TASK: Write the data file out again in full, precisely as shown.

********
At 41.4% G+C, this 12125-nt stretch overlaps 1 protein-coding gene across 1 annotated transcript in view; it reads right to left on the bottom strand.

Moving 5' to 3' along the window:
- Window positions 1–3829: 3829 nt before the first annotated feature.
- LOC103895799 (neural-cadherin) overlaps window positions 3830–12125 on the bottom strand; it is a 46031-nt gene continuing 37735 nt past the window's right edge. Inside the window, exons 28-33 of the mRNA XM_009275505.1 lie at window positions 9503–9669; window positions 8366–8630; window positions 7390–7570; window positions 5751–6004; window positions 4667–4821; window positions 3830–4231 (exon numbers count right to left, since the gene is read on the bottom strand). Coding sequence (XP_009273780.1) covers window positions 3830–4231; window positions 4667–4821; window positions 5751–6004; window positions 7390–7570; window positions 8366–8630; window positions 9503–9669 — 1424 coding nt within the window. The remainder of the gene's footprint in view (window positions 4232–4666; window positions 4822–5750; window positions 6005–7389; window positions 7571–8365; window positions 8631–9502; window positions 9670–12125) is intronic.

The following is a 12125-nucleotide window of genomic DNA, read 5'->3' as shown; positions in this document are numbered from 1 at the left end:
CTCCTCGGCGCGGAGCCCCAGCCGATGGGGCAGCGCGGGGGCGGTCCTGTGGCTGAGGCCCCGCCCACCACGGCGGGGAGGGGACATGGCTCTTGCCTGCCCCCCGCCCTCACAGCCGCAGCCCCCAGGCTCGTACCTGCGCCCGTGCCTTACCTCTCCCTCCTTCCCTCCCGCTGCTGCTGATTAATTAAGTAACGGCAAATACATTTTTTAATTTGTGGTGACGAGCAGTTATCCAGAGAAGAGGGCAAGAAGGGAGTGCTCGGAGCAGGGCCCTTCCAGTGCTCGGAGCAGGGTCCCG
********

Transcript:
At 41.4% G+C, this 12125-nt stretch overlaps 1 protein-coding gene across 1 annotated transcript in view; it reads right to left on the bottom strand.

Moving 5' to 3' along the window:
- Window positions 1–3829: 3829 nt before the first annotated feature.
- LOC103895799 (neural-cadherin) overlaps window positions 3830–12125 on the bottom strand; it is a 46031-nt gene continuing 37735 nt past the window's right edge. Inside the window, exons 28-33 of the mRNA XM_009275505.1 lie at window positions 9503–9669; window positions 8366–8630; window positions 7390–7570; window positions 5751–6004; window positions 4667–4821; window positions 3830–4231 (exon numbers count right to left, since the gene is read on the bottom strand). Coding sequence (XP_009273780.1) covers window positions 3830–4231; window positions 4667–4821; window positions 5751–6004; window positions 7390–7570; window positions 8366–8630; window positions 9503–9669 — 1424 coding nt within the window. The remainder of the gene's footprint in view (window positions 4232–4666; window positions 4822–5750; window positions 6005–7389; window positions 7571–8365; window positions 8631–9502; window positions 9670–12125) is intronic.

The following is a 12125-nucleotide window of genomic DNA, read 5'->3' as shown; positions in this document are numbered from 1 at the left end:
CTCCTCGGCGCGGAGCCCCAGCCGATGGGGCAGCGCGGGGGCGGTCCTGTGGCTGAGGCCCCGCCCACCACGGCGGGGAGGGGACATGGCTCTTGCCTGCCCCCCGCCCTCACAGCCGCAGCCCCCAGGCTCGTACCTGCGCCCGTGCCTTACCTCTCCCTCCTTCCCTCCCGCTGCTGCTGATTAATTAAGTAACGGCAAATACATTTTTTAATTTGTGGTGACGAGCAGTTATCCAGAGAAGAGGGCAAGAAGGGAGTGCTCGGAGCAGGGCCCTTCCAGTGCTCGGAGCAGGGTCCCG